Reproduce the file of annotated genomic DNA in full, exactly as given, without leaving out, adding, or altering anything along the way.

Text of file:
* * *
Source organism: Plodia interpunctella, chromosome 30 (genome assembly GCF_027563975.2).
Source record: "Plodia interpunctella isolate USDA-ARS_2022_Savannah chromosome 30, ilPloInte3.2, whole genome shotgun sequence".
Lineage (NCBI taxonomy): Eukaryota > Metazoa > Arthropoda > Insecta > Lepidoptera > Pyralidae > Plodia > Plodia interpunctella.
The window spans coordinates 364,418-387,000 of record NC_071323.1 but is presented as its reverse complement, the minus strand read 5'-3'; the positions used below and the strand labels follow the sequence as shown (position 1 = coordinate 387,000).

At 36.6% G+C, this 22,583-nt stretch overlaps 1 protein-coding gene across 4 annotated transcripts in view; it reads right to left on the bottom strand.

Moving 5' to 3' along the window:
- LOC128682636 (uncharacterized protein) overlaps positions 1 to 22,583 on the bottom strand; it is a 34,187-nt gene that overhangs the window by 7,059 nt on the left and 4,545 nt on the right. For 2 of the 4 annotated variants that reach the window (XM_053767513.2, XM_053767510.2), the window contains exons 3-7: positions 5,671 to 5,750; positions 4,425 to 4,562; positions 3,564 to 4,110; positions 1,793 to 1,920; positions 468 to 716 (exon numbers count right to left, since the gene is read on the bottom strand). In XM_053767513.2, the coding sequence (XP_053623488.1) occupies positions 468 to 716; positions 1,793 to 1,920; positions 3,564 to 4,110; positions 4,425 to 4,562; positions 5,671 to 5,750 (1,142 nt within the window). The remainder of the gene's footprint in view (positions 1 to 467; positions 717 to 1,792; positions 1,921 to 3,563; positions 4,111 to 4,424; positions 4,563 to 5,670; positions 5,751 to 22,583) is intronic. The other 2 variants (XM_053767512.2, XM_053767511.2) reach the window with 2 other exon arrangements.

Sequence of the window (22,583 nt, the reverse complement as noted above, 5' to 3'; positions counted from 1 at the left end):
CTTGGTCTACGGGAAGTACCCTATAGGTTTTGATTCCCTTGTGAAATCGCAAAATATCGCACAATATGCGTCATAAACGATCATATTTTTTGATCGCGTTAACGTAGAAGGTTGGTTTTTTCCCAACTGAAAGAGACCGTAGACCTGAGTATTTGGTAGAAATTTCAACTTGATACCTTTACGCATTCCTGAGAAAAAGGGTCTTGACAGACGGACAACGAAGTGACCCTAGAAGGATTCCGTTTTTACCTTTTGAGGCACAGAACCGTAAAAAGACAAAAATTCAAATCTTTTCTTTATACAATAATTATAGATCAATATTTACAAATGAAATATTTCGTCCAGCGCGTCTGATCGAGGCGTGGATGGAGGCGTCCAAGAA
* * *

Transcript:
Source organism: Plodia interpunctella, chromosome 30 (genome assembly GCF_027563975.2).
Source record: "Plodia interpunctella isolate USDA-ARS_2022_Savannah chromosome 30, ilPloInte3.2, whole genome shotgun sequence".
Lineage (NCBI taxonomy): Eukaryota > Metazoa > Arthropoda > Insecta > Lepidoptera > Pyralidae > Plodia > Plodia interpunctella.
The window spans coordinates 364,418-387,000 of record NC_071323.1 but is presented as its reverse complement, the minus strand read 5'-3'; the positions used below and the strand labels follow the sequence as shown (position 1 = coordinate 387,000).

At 36.6% G+C, this 22,583-nt stretch overlaps 1 protein-coding gene across 4 annotated transcripts in view; it reads right to left on the bottom strand.

Moving 5' to 3' along the window:
- LOC128682636 (uncharacterized protein) overlaps positions 1 to 22,583 on the bottom strand; it is a 34,187-nt gene that overhangs the window by 7,059 nt on the left and 4,545 nt on the right. For 2 of the 4 annotated variants that reach the window (XM_053767513.2, XM_053767510.2), the window contains exons 3-7: positions 5,671 to 5,750; positions 4,425 to 4,562; positions 3,564 to 4,110; positions 1,793 to 1,920; positions 468 to 716 (exon numbers count right to left, since the gene is read on the bottom strand). In XM_053767513.2, the coding sequence (XP_053623488.1) occupies positions 468 to 716; positions 1,793 to 1,920; positions 3,564 to 4,110; positions 4,425 to 4,562; positions 5,671 to 5,750 (1,142 nt within the window). The remainder of the gene's footprint in view (positions 1 to 467; positions 717 to 1,792; positions 1,921 to 3,563; positions 4,111 to 4,424; positions 4,563 to 5,670; positions 5,751 to 22,583) is intronic. The other 2 variants (XM_053767512.2, XM_053767511.2) reach the window with 2 other exon arrangements.

Sequence of the window (22,583 nt, the reverse complement as noted above, 5' to 3'; positions counted from 1 at the left end):
CTTGGTCTACGGGAAGTACCCTATAGGTTTTGATTCCCTTGTGAAATCGCAAAATATCGCACAATATGCGTCATAAACGATCATATTTTTTGATCGCGTTAACGTAGAAGGTTGGTTTTTTCCCAACTGAAAGAGACCGTAGACCTGAGTATTTGGTAGAAATTTCAACTTGATACCTTTACGCATTCCTGAGAAAAAGGGTCTTGACAGACGGACAACGAAGTGACCCTAGAAGGATTCCGTTTTTACCTTTTGAGGCACAGAACCGTAAAAAGACAAAAATTCAAATCTTTTCTTTATACAATAATTATAGATCAATATTTACAAATGAAATATTTCGTCCAGCGCGTCTGATCGAGGCGTGGATGGAGGCGTCCAAGAA